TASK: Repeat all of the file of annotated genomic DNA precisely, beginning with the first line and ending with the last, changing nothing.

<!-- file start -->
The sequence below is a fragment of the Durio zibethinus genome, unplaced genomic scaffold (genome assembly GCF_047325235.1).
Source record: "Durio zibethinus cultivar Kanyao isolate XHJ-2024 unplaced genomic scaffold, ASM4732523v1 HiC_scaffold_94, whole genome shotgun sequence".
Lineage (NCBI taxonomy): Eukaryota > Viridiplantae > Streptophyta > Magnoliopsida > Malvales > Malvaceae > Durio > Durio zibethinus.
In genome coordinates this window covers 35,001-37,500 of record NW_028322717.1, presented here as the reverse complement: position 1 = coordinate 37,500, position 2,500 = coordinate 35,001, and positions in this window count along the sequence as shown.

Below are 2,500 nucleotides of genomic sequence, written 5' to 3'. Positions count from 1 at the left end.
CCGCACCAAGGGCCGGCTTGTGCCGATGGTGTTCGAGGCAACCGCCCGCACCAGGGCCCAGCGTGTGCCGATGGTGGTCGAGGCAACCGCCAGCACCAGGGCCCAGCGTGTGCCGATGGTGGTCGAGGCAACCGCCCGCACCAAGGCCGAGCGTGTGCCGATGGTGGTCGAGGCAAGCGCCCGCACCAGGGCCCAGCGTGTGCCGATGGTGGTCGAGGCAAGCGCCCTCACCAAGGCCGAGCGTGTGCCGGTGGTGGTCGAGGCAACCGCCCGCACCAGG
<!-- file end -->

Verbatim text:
The sequence below is a fragment of the Durio zibethinus genome, unplaced genomic scaffold (genome assembly GCF_047325235.1).
Source record: "Durio zibethinus cultivar Kanyao isolate XHJ-2024 unplaced genomic scaffold, ASM4732523v1 HiC_scaffold_94, whole genome shotgun sequence".
Lineage (NCBI taxonomy): Eukaryota > Viridiplantae > Streptophyta > Magnoliopsida > Malvales > Malvaceae > Durio > Durio zibethinus.
In genome coordinates this window covers 35,001-37,500 of record NW_028322717.1, presented here as the reverse complement: position 1 = coordinate 37,500, position 2,500 = coordinate 35,001, and positions in this window count along the sequence as shown.

Below are 2,500 nucleotides of genomic sequence, written 5' to 3'. Positions count from 1 at the left end.
CCGCACCAAGGGCCGGCTTGTGCCGATGGTGTTCGAGGCAACCGCCCGCACCAGGGCCCAGCGTGTGCCGATGGTGGTCGAGGCAACCGCCAGCACCAGGGCCCAGCGTGTGCCGATGGTGGTCGAGGCAACCGCCCGCACCAAGGCCGAGCGTGTGCCGATGGTGGTCGAGGCAAGCGCCCGCACCAGGGCCCAGCGTGTGCCGATGGTGGTCGAGGCAAGCGCCCTCACCAAGGCCGAGCGTGTGCCGGTGGTGGTCGAGGCAACCGCCCGCACCAGG